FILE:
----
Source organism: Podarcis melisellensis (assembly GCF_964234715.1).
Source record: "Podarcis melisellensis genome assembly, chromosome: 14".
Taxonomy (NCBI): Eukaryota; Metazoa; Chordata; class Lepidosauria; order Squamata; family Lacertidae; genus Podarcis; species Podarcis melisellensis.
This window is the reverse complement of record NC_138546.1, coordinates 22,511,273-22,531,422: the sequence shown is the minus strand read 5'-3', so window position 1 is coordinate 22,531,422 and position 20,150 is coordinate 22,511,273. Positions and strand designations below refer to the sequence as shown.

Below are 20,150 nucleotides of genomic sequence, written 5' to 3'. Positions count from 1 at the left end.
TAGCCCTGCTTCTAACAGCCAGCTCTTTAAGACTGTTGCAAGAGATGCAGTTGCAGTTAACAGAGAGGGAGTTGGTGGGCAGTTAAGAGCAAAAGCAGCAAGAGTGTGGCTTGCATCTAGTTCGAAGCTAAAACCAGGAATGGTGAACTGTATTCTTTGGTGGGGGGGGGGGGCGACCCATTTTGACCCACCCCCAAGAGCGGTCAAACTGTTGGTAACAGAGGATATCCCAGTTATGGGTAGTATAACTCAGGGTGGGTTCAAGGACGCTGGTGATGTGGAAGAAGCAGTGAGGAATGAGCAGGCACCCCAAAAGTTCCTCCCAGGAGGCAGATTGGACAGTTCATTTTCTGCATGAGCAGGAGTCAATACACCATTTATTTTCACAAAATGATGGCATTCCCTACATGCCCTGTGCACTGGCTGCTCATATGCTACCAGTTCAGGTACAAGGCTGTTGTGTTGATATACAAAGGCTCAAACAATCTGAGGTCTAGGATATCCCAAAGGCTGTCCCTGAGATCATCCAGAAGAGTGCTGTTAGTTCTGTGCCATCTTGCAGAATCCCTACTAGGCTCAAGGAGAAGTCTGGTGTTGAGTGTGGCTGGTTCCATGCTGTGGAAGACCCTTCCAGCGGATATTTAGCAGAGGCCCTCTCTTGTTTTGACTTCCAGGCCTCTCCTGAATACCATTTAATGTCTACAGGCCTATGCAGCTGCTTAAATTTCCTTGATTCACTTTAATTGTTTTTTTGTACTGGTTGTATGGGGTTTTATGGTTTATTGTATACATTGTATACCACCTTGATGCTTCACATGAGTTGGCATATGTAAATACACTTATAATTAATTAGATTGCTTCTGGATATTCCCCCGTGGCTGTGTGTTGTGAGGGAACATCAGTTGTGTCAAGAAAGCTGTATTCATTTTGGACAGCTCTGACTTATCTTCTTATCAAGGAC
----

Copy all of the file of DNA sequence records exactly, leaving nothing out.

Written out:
Source organism: Podarcis melisellensis (assembly GCF_964234715.1).
Source record: "Podarcis melisellensis genome assembly, chromosome: 14".
Taxonomy (NCBI): Eukaryota; Metazoa; Chordata; class Lepidosauria; order Squamata; family Lacertidae; genus Podarcis; species Podarcis melisellensis.
This window is the reverse complement of record NC_138546.1, coordinates 22,511,273-22,531,422: the sequence shown is the minus strand read 5'-3', so window position 1 is coordinate 22,531,422 and position 20,150 is coordinate 22,511,273. Positions and strand designations below refer to the sequence as shown.

Below are 20,150 nucleotides of genomic sequence, written 5' to 3'. Positions count from 1 at the left end.
TAGCCCTGCTTCTAACAGCCAGCTCTTTAAGACTGTTGCAAGAGATGCAGTTGCAGTTAACAGAGAGGGAGTTGGTGGGCAGTTAAGAGCAAAAGCAGCAAGAGTGTGGCTTGCATCTAGTTCGAAGCTAAAACCAGGAATGGTGAACTGTATTCTTTGGTGGGGGGGGGGGGCGACCCATTTTGACCCACCCCCAAGAGCGGTCAAACTGTTGGTAACAGAGGATATCCCAGTTATGGGTAGTATAACTCAGGGTGGGTTCAAGGACGCTGGTGATGTGGAAGAAGCAGTGAGGAATGAGCAGGCACCCCAAAAGTTCCTCCCAGGAGGCAGATTGGACAGTTCATTTTCTGCATGAGCAGGAGTCAATACACCATTTATTTTCACAAAATGATGGCATTCCCTACATGCCCTGTGCACTGGCTGCTCATATGCTACCAGTTCAGGTACAAGGCTGTTGTGTTGATATACAAAGGCTCAAACAATCTGAGGTCTAGGATATCCCAAAGGCTGTCCCTGAGATCATCCAGAAGAGTGCTGTTAGTTCTGTGCCATCTTGCAGAATCCCTACTAGGCTCAAGGAGAAGTCTGGTGTTGAGTGTGGCTGGTTCCATGCTGTGGAAGACCCTTCCAGCGGATATTTAGCAGAGGCCCTCTCTTGTTTTGACTTCCAGGCCTCTCCTGAATACCATTTAATGTCTACAGGCCTATGCAGCTGCTTAAATTTCCTTGATTCACTTTAATTGTTTTTTTGTACTGGTTGTATGGGGTTTTATGGTTTATTGTATACATTGTATACCACCTTGATGCTTCACATGAGTTGGCATATGTAAATACACTTATAATTAATTAGATTGCTTCTGGATATTCCCCCGTGGCTGTGTGTTGTGAGGGAACATCAGTTGTGTCAAGAAAGCTGTATTCATTTTGGACAGCTCTGACTTATCTTCTTATCAAGGAC